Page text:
THE WELCH COMPANY
440 Davis Court #1602
San Francisco, CA 94111-2496
415 781 5700
October 4, 2000
04 00067 61 00100401
Mr. Eric Armstrong
1200 Dale Avenue #100
Mountain View, CA 94040
Intelligence is Fun, Solves Huge Needs
Finding Customers for Knowledge Management|
on September 27 asked why discussion has slowed
on the DKR project in light of the huge need for better knowledge capability.
The next day, Eugene reported that project
objectives are now well understood,
based on meetings you and others had with Doug.
Eugene plans to explain this understanding, and further
advised that production work can commence on the OHS.
Since the team adopted the
CDS requirements you prepared as the OHS on June 15, your call to
start with an email deliverable can proceed.
Several tasks may expedite progress...
- Develop a rough production schedule for implementing your OHS
requirements. What's first, what's second, what's concurrent, etc.
Estimate approximate number of folks that might be needed and how long
you expect each task will require. Indicate the skills needed for the
tasks, and where the team can get the skills in an economy that has a
low unemployment rate.
This will begin to form a schedule and budget, which can be used to
demonstrate ability to perform that justifies funding, per
on March 24.
Coordinate with Paul Fernhout and other contributors on using the
Termite production method
he suggested on August 31, to engage people committed to solving big
problems without immediate remuneration and guidance.
- Explain three (3) ways the deliverable will improve email, and the
estimated cost savings from using the improved capability.
- Identify a specific huge need this improved email will address, and
explain incremental improvement you expect people will gain in solving
the need by adopting the advantages set out under para 2. For example,
you and others have mentioned energy as something the DKR can help
solve. How will this occur?
On a more general level, the letter to Henry van Eykan (also, submitted to the
team) on September 20, tried to focus on an issue you raised on February 27, of
defining a customer.
While the DKR project is not constrained entirely by
market objectives, you observed on February 27 that project deliverables will
compete for users, and so this deserves early attention.
The threshold question in a full employment economy is...
If people are having fun going to meetings, traveling, and earning a
living using familiar work methods, the question arises whether even a "huge
need" is enough for people to work faster, smarter and cheaper, rather than
easier, especially, if it requires front-end investment to learn a stronger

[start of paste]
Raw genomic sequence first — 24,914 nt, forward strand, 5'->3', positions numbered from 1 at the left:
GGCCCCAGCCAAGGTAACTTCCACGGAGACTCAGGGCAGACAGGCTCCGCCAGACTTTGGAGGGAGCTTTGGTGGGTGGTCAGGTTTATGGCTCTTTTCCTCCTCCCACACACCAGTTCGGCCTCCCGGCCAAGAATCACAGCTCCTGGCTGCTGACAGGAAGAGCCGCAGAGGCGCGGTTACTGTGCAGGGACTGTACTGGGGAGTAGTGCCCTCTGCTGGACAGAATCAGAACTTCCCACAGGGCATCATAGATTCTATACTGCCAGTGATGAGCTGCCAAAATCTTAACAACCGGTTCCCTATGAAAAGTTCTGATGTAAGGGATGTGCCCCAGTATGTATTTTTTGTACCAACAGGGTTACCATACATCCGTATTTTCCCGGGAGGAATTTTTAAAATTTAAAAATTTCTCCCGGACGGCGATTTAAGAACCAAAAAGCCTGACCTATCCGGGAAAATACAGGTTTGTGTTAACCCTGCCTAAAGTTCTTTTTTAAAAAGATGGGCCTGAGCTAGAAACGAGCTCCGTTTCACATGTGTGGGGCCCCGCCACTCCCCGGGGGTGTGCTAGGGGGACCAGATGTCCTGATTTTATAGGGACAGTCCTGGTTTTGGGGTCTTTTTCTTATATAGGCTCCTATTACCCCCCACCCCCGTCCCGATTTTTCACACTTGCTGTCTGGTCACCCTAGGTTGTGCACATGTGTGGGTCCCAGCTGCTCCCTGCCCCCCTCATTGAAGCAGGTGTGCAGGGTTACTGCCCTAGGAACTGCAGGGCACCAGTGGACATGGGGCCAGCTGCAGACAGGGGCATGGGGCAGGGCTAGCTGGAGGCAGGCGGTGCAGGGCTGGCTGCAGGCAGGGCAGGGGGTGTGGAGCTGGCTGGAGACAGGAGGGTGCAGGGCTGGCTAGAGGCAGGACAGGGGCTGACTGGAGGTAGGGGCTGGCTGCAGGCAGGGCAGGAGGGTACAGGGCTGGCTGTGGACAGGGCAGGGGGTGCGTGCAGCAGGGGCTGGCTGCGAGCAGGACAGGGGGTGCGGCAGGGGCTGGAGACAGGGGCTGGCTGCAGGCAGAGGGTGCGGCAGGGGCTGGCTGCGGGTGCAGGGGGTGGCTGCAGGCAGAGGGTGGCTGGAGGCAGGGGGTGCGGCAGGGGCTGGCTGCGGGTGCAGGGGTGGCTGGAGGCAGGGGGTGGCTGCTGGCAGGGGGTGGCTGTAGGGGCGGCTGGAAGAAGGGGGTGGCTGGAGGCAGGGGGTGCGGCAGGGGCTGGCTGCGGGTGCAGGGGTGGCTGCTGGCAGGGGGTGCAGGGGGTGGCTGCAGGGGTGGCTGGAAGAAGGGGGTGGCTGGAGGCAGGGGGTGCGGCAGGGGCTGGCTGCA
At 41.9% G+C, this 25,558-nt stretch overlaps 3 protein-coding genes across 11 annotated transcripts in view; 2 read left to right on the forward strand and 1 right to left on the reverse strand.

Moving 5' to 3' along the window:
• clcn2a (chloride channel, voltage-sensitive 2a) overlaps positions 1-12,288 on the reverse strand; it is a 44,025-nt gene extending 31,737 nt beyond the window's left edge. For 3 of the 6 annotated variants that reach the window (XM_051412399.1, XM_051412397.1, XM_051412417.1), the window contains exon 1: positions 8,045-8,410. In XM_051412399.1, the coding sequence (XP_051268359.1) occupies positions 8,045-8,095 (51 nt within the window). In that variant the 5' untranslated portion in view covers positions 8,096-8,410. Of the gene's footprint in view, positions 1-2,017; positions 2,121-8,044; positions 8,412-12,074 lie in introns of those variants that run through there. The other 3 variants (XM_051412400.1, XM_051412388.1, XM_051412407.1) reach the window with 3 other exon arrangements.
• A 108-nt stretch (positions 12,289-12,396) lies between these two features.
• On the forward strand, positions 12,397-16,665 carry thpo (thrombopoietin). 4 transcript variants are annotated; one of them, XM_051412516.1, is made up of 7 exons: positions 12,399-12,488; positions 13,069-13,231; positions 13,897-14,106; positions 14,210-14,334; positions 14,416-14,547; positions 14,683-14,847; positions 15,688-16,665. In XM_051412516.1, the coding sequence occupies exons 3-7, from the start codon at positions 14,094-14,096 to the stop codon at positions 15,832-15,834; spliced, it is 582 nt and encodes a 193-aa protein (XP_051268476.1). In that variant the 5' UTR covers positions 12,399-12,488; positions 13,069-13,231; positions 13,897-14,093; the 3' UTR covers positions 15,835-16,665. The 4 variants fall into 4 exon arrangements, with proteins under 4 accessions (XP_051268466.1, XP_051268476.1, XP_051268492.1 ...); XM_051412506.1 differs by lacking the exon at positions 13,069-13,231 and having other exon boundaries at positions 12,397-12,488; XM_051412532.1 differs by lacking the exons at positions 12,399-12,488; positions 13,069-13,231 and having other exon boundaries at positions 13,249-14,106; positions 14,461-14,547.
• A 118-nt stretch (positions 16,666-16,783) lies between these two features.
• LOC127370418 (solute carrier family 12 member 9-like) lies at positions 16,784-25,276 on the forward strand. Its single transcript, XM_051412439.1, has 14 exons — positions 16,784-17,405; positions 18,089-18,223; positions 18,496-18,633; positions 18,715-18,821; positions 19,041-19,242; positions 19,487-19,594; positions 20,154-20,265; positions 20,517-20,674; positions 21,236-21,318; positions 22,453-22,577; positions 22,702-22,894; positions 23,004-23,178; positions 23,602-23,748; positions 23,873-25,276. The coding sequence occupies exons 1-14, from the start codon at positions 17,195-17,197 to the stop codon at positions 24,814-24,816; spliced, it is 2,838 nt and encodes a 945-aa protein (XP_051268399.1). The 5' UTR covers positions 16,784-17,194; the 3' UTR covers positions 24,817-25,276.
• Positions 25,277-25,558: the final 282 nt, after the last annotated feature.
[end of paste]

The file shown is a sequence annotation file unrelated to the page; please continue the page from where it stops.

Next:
On January 20 you cited the
as an urgent need for better
knowledge technology. True, the price of gas is nearing record highs, but
there is not an actual shortage we experience in our lives. Since earnings are
up, the extra cost does not seem to present the sense of urgency you cited on
January 20. Later you observed that people need to
new tools in order to discover the tools are actually better, leading to wider
acceptance. Along the same vein on June 14 you reported that engineers often
resist new tools.
Like CEOs and all of us, they want to improve earnings by
getting up earlier and working harder using what they already know, because
that seems easier at the moment than spending several months learning to work
smarter, in order to save several years solving the energy problem, improving
and so on. As well, on April 20,
there was a report that the
did not use new tools they created,
because it was easier to work in familiar ways.
You have noted that new technologies must be learned in 20
minutes to an hour, otherwise people are unwilling to invest the time to
discover how to save time and money.
This practice was characterized as
looking for easy diggings
in a report
on the Oakland Harbor project in 1997. We are all attracted by fools
gold, because often real gold is initially not pretty, you have to clean it
up, and it requires more than 20 minutes to find. Pilot testing sounds great,
but 20 minutes to an hour isn't enough time to find the motherload for
better productivity, earnings and stock prices.
This leads to several Knowledge Management dilemmas...
- How can benefits of
that are typically deferred for
weeks, months, sometimes occurring even years later, be identified by
the 20 minutes to an hour people have available for pilot testing a
next generation Knowledge Management technology?
Andy Grove, like
recommends experimenting to improve; but, if the
experiment only lasts 20 minutes, then the tools adopted will
cause harm, like fools gold,
as seen from email, cell phones, fax, Palm Pilots.
- Need, even
which you cite, does not translate into market demand, if the need is
otherwise being met in some manner with familiar processes. People are
willing to accept problems, including reduced earnings, conflict and
loss, in order to avoid the burden of learning something new. Drucker
makes a similar point that new methods have to be 10 times better to
change work practice. What Drucker does not mention is that nobody
wants to go first to pilot test in order to separate fools gold
from real gold. So, even if a method is 100 times better, Drucker's
rule fails when there are plenty of sunshine profits. In that case, as
now, people demand things that are
regardless of the need. The only exception is
overwhelming need, as in a war setting. If people are immediately
threatened, we can all pull together and focus on improving
Since we don't have a war setting, discussion of need, must, therefore,
be accompanied by
analysis of wants and desires in order to identify market demand. In
particular we have to address Andy Grove's observation that we like to work on
familiar things in familiar ways, regardless of need, as evidenced by
As long as sunshine profits are available to buy-off mistakes, it
seems easier at the moment to spend a few billion dollars, squander good will,
and so forth, than to spend a few months to improve the work so that mistakes
are reduced. It's a dilemma.
Here is another angle. Several studies have shown that
technology reduces productivity